Donald Trump’s plan for mitigating, not eliminating, the potential for conflicts between his business and his presidency has not satisfied the most senior executive branch ethics regulators or a number of the commentators well-versed in ethics standards. He will retain his interest in his businesses known as the Trump Organization, but not management control, which will pass to his sons. His counsel has detailed various steps to accomplish his “complete” severance or isolation from business operations. To the extent that the business surrenders any advantage from the presidency, it is a cost to the foreign operations: no new foreign deals, and all foreign government payments to his hotel will be donated to the Treasury. Mr. Trump maintains that he is not required to go farther and, in the words of his counsel, he “should not be expected to destroy the company be built.”
It is possible that under pressure, the Trump team will reverse course and yield to the demand for divestment and a blind trust, but after all the time the Trump team and counsel have devoted to considering his course of action, this seems unlikely. Then the question would be: if this is the plan, how exactly will it work, and with what degree of transparency allowing for an evaluation of the seriousness and effectiveness of the controls the Trump Organization plans to put in place?
For example, the Organization has not named but will establish the positions of ethics adviser and chief compliance counsel. The adviser will review all domestic deals and issue written approvals of any that “potentially raise ethics or conflict of interest concerns.” The chief compliance counsel will be charged with ensuring that the “Trump businesses… are operating at the highest levels of integrity and not taking any actions that could be perceived as exploiting the office of the presidency.”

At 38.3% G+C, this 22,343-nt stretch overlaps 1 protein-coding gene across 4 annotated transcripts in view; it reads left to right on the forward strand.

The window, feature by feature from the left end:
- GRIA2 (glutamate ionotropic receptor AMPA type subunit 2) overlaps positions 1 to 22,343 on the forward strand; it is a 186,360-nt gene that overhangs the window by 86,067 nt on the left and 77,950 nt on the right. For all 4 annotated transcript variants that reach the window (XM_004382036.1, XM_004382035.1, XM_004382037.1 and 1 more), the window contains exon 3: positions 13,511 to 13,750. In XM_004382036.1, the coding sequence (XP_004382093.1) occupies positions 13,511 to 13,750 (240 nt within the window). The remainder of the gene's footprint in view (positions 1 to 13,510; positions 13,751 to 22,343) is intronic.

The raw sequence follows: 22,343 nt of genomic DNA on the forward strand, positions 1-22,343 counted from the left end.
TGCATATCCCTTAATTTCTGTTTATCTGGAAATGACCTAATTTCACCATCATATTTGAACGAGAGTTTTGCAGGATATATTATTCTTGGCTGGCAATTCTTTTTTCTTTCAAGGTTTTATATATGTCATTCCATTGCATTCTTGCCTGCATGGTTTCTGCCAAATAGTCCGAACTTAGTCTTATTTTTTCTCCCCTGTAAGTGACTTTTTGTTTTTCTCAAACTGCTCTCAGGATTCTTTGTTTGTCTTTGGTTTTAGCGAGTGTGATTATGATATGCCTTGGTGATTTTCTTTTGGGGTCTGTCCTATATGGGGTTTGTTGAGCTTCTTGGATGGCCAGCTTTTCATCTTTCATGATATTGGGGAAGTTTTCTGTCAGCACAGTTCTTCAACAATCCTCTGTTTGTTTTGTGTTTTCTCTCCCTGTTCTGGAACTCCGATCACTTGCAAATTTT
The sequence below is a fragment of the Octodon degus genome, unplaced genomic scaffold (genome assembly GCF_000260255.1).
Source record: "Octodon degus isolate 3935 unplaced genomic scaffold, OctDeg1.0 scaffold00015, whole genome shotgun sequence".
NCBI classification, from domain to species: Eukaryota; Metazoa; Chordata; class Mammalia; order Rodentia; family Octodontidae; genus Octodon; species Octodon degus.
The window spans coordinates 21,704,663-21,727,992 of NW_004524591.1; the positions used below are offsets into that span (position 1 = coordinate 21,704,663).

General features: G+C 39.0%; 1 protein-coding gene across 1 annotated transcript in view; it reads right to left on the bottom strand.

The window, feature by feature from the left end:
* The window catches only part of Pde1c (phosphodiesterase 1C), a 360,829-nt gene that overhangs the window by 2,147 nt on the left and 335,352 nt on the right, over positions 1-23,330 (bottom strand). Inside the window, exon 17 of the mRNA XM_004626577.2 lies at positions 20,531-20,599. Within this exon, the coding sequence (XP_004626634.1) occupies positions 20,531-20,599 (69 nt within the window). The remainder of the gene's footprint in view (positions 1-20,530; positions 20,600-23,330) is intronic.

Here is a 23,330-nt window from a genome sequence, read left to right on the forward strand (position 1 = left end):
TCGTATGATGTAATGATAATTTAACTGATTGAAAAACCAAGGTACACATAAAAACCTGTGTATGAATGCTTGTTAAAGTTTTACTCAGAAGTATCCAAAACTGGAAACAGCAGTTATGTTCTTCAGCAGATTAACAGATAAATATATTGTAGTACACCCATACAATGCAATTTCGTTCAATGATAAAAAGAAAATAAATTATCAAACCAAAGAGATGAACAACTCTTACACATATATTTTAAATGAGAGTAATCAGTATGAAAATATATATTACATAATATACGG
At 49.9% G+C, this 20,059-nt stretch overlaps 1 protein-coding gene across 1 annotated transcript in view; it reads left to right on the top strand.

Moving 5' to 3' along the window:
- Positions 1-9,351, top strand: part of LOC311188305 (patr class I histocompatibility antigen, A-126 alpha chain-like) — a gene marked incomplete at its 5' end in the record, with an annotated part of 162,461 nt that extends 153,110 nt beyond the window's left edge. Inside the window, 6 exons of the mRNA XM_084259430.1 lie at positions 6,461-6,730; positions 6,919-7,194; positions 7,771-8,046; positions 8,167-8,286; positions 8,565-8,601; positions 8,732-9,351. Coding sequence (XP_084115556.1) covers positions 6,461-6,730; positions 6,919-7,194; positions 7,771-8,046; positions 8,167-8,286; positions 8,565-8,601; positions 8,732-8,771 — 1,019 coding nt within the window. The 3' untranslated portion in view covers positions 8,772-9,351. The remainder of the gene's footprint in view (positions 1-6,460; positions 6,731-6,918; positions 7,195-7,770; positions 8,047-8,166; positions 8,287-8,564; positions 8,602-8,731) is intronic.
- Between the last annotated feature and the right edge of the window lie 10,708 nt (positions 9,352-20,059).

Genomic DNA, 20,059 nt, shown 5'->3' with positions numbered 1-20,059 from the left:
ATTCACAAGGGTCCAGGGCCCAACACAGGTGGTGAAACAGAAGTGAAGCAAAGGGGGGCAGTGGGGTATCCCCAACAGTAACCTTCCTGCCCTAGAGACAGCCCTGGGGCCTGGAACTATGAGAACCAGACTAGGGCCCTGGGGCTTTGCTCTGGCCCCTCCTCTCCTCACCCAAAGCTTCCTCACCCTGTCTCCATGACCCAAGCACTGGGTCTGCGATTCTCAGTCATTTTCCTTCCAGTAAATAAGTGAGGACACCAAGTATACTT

The relationship between the two, adviser and counsel, is one question. Will the adviser be required to consult with the chief compliance counsel in the course of reviewing a deal? According to Trump counsel, the adviser is a member of the “management team.” Normally, management would turn to counsel for advice, especially where the issue is one of law as well as applicable ethical standards (the ethics adviser is responsible for ensuring that "the Trump Organization continues to operate in accordance with the highest… legal… standards.")(emphasis added). Does this plan anticipate that the adviser will issue an approval only with the concurrence of the compliance counsel?
Press reports on Mr. Jared Kushner's pending appointment to his father-in-law’s senior White House staff noted the nepotism issue and cited differences of opinion about whether the anti-nepotism statute applies at all. Mr. Kushner's own lawyers have acknowledged that there are arguments going both ways, but they had, they thought, the stronger legal position. Kushner’s legal team now looks forward to an opinion from the Office of Legal Counsel, which can consider the issue and rule as soon as the Trump Administration takes office, and they seem confident that OLC will come out in their favor.
Non-lawyers are surely bracing themselves for this fight. One question is whether the anti-nepotism statute was effectively narrowed by one enacted years later, with the result that the law does not restrict an appointment such as this to the president's immediate personal staff within the White House Office. In other words, a president’s appointments are still subject to anti-nepotism restrictions, but not all appointments--and, specifically, not a senior White House staff appointment like this. Mr. Kushner's lawyers also argue that the White House is not an "executive agency" whose appointments are governed by this law.